Thursday, 24 December 2015

Looking forward

I’m so happy to say “Hello!” to you again, my dears. I almost have the blank page blockage, considering how long it’s been since I last had the time to write anything. I have been busy living, my life has taken a turn that requires all of my time and dedication, but I am happy and thrilled. I was finally offered a full time, permanent job in education and I’m a fully recognised teacher in England, which has been my goal since I moved to this country. I didn’t have time to drink the champagne or go out for dinner to celebrate that, because I’ve been swimming in seas of paper work and climbing mountains of books to mark, but, hey, great things are great because they require all of your energy and achieving anything with effort makes it worthwhile and so much more gratifying.
Tomorrow is Christmas and the year is about to end. For me this has been the best year ever. I have accomplished marvellous things - I started this blog, I went on an epic, unforgettable road trip, I won a poetry competition with a trip abroad attached, I had all my diplomas recognised in the UK, I obtained my full time, permanent job as a teacher and I didn’t want this year (that my Mum predicted was going to be MY YEAR) to end without me taking the tests for my British citizenship. So I did. I scheduled it 2 days before Christmas, because that’s just so me: I couldn’t relax and enjoy anything knowing that I still had one thing on my mind. I left my house lamenting for my attention, I postponed the making of our traditional “sarmale” (stuffed cabbage), without which our winter celebrations are inconceivable, I took Anita with me promising her a fun day in Exeter and after a sleepless night, all packed with “Life in the UK” tests, we embarked on the train - my daughter’s most recent passion (yes, she finally overcame the anxiety of travelling by train and she’s now loving it).
The sun was invading the cabin through the train window and all I could think of was that it HAD to be a great day, I had to pass the exam and end the year positively. I arrived at the testing centre an hour early, I went in straight away, I took the test in less than half the time allocated, because I simply couldn’t wait another second. Then, there I was, out of the room, with the receptionist holding the paper with my result in her hand, telling me that it was her birthday and that she would get home in Southampton at 8 pm, where her daughter was waiting for her with a nice cake. “But ... did I pass?” I whispered timidly. Time felt suspended in the air for a few long moments and then she smiled gently and replied “Oh, yes, sure you did my dear!” I felt like jumping up and down with joy, but instead I continued listening to her stories about visiting my country 25 years ago and how awful it looked, how she had found our people hospitable and kind. Our conversation ended with me promoting my country, inviting her to go visit it again with the certainty she’ll find it completely changed, although in my heart I know we still need a century or two to get to where I'd like it to be. I couldn’t wait to grab my paper and run out to tell Anita the good news.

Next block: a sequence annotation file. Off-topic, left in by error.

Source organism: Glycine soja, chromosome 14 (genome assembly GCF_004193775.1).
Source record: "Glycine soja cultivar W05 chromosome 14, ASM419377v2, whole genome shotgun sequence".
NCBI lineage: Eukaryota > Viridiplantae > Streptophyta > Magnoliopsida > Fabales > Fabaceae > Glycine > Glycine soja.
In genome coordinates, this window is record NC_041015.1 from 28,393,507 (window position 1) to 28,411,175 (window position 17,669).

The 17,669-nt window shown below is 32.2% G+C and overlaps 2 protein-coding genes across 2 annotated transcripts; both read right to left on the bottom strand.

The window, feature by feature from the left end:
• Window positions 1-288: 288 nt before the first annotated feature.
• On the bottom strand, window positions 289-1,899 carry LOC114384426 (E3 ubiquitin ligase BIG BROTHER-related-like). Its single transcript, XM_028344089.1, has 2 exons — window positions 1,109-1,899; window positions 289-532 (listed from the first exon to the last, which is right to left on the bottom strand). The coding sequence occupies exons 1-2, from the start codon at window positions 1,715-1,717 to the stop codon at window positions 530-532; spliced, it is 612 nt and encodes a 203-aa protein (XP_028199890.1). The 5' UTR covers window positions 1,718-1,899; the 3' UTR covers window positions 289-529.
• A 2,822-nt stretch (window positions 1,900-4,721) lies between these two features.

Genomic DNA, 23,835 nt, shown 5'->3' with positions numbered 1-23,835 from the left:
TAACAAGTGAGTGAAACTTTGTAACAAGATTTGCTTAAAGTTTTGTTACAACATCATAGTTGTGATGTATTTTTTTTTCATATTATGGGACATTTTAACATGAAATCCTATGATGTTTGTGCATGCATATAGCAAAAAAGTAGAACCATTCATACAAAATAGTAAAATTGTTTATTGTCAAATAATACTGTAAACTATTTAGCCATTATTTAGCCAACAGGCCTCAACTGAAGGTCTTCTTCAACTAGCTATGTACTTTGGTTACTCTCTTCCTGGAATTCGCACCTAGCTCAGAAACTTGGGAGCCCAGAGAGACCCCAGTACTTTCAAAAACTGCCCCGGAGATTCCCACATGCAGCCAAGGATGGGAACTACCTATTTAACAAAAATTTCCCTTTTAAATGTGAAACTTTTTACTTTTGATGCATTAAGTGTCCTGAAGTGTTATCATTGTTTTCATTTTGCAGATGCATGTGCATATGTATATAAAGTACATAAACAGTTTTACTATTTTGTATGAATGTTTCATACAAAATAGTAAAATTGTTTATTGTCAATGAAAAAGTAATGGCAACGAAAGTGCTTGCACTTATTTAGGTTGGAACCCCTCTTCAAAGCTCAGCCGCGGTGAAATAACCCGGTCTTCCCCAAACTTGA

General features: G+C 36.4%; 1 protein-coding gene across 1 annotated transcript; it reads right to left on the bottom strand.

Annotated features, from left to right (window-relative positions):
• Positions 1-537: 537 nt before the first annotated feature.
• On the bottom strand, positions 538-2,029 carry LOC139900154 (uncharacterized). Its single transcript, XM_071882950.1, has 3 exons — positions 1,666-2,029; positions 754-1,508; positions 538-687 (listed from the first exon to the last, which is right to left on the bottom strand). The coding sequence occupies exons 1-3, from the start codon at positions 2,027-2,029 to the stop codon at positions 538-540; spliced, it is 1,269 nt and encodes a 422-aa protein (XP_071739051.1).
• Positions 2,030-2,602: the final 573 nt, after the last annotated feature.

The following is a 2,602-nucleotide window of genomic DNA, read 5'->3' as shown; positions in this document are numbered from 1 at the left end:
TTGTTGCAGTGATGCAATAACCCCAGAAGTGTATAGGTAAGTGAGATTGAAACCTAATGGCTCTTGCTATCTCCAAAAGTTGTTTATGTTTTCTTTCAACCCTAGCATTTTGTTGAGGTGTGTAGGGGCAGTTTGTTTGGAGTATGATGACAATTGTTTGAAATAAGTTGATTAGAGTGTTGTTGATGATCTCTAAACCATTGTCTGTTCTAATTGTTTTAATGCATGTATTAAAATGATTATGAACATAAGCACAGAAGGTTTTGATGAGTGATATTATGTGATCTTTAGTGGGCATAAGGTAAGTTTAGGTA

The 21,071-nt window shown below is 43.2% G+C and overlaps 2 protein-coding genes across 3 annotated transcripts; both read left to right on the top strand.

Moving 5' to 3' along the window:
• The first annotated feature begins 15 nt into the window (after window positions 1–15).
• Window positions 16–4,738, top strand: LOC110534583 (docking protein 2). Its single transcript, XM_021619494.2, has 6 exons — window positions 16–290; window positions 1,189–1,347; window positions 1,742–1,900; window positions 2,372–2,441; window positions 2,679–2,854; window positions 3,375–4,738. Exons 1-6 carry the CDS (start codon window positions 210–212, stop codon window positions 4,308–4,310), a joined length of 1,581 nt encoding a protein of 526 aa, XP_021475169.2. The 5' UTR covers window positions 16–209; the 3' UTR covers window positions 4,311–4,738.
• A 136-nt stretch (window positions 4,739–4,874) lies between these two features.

A big hug outside, as soon as we met again, smiles and high fives and then she switched quickly to "Lets' do some shopping". You see, she doesn’t quite grasp the fact that 25 years ago I was her age and I was coming out of an era when I didn’t even dare dream I could go out of the country, I could visit any place abroad, I could talk to people that were living outside our borders. She doesn’t understand that I accomplished a dream that seemed impossible and now I am/ we are a small step away (1800 pounds for me and her) from becoming citizens of a country I have always loved and admired. A memorable day for me, a day out shopping in Exeter for her. She’s relieved she won’t have to do all this “test thing” herself though and I’m happy I can spare her from it. I think she deserves to enjoy a serene, happy teenage, just like all her British friends and feel she’s equal to them in every way.
We bought a few items on sale, admired the shops’ vintage d├ęcor, enjoyed the Christmas decorations in Exeter, took a few cute pictures that I’ll allow you to take a peek at here and then the rain sent us home. Back on the train, back home, back to reality. I can finally relax for a couple of days and enjoy the festive season. No Christmas tree this year, but I feel I have baubles and fairy lights in me. Very few decorations in my house, but I sparkle inside. Happy festivities, darlings! I hope you had a good year as well and I wish you all a serene, tranquil Christmas, with your dear ones near you or in your hearts. My heart is full of joy and love and I embrace this warm feeling that I’d like to take with me in the year to come. I am looking forward. I’m so looking forward to all the other great things I’ll bring in my life next year, because I do believe it’s up to us to make good things happen if we strive and persevere. Ho, Ho, Ho and holidays to remember to you all!
P.S. I was wearing Wrangler jeans, my one and only Christmas jumper inherited from Anita who stopped liking it and an adorable little jacket from United Colours of Benetton that I bought in Italy. Casual for a day out shopping, accessorised with a big and heart-felt smile for a very memorable achievement. J


  1. a description of a spectacular year written with enthusiasm and skill. Joy and happiness come from your words. YOUR YEAR is about to close in the best way. So Merry Christmas and Happy New Year gentle and sensitive writer.

    1. Always very kind! My warmest wishes to you as well, Antonio!